The Coast News Group
Starting today, everyone who goes out in public in National City is required to wear a face covering. Courtesy photo

County health officials announce 15 deaths, 109 new confirmed cases

REGION — In the wake of a weekend with relatively few new COVID-19 cases and deaths reported, San Diego County health officials announced an increase of 109 confirmed cases and 15 deaths on Tuesday, raising the totals to 2,434 cases and 87 fatalities.

That marked the deadliest day since the pandemic began and the most new cases in nearly two weeks.

“We’re not out of danger yet,” said Board of Supervisors Chairman Greg Cox.

The ages of the deceased range from late 60s to early 90s for six women and early 40s to mid-80s for nine men. All but one had underlying health conditions, said Dr. Wilma Wooten, the county’s public health officer.

The number of San Diegans who have been hospitalized due to coronavirus complications increased to 592 Tuesday, with 199 in intensive care units — 30 and 10 more, respectively, than Monday. According to county data, there have been 1,367 documented COVID-19 recoveries.

Despite the increases in positive cases and deaths, the county is preparing for a path to reopen some outdoor spaces sooner rather than later. Cox said the county was working in conjunction with municipalities throughout the region to create plans for parks, beaches, golf courses and other public outdoor spaces to open — with some catches.

Any plan to reopen — being considered only after the April “month of action” has ended — includes gradual phases of openings including social distancing, facial coverings, and a maintained ban on groups outside of the same household.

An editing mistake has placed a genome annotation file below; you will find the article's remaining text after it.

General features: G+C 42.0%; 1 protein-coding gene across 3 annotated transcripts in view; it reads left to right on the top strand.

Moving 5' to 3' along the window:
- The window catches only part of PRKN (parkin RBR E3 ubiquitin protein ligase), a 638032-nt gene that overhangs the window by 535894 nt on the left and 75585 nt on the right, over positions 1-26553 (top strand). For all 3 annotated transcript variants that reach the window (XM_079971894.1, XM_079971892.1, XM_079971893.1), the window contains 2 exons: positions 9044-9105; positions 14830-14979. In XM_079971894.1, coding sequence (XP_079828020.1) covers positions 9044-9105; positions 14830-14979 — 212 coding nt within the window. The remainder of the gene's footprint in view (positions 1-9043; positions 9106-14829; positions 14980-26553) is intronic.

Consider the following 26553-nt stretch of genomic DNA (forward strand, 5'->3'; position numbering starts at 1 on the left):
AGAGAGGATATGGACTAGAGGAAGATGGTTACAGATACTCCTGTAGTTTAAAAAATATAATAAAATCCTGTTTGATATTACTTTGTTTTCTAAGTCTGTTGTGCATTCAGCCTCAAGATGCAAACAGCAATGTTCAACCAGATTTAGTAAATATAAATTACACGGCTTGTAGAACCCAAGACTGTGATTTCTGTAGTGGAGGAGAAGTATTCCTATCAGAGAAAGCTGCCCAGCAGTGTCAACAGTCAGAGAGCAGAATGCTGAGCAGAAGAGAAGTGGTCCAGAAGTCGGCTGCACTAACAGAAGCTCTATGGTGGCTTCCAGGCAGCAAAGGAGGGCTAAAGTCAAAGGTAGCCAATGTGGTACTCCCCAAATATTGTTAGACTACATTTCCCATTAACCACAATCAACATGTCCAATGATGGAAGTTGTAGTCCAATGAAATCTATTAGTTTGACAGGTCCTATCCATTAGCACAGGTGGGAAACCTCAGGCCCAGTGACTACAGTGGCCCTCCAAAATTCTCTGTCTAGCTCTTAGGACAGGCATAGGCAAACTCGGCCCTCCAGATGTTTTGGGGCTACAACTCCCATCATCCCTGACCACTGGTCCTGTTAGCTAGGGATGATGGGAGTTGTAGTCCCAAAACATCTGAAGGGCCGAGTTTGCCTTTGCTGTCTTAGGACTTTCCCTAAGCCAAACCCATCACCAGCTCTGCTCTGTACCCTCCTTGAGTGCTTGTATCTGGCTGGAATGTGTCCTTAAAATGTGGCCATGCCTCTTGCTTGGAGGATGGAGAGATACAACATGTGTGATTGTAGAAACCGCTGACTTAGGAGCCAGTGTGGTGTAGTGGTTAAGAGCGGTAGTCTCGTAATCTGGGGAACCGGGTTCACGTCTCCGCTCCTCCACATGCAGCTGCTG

Supervisor Nathan Fletcher warned that opening the county’s public spaces up with no restrictions too soon would cause a second spike of cases and deaths — and that’s only if the county has reached the peak of cases and deaths, which he said is not clear.

“When we reopen, it will not be a political decision and it will not be an emotional decision,” Fletcher said.

Wooten said the county would measure five metrics when weighing listing public health orders.

Those metrics, designed by the federal government, are:
— a downward trend in influenza-like illnesses;
— a downward trend in COVID-like illnesses;
— a downward trend in percentage of total tests turning up positive for COVID-19;
— treating patients with a normal level of staff and resources and not using emergency resources;
— robust testing in place for at-risk health care workers.

The proportion of positive test cases has been on a downward trend for the past two weeks, Wooten said, as have the number of influenza-like illnesses — with 3% of emergency department visits fitting that category, down from 10% in mid-March. However, the trend of COVID-like illnesses has either plateaued or is increasing slightly, at a little more than 3.5% of emergency room visits.

Currently, the region’s hospitals are about 68% full, Wooten said, only about 7% of which involve either COVID-19 positive or under investigation cases.

A 250-bed field hospital planned for Palomar Medical Center is expected to be put in place today, county officials said.

The extra beds will increase the region’s ability to cope with a surge of COVID-19 patients and will be set up on the vacant 10th and 11th floors of the Escondido hospital.

Of all positive coronavirus cases, 24.3% of the patients have been hospitalized and 8.2% sent to intensive care, for a 3.6 mortality rate. Those statistics track fairly closely to percentages seen around the country and the world.

Of the deaths, 56% have been white, 30% Latino, 11% Asian and around 1% each for black, Pacific Islander and patients of multiple races.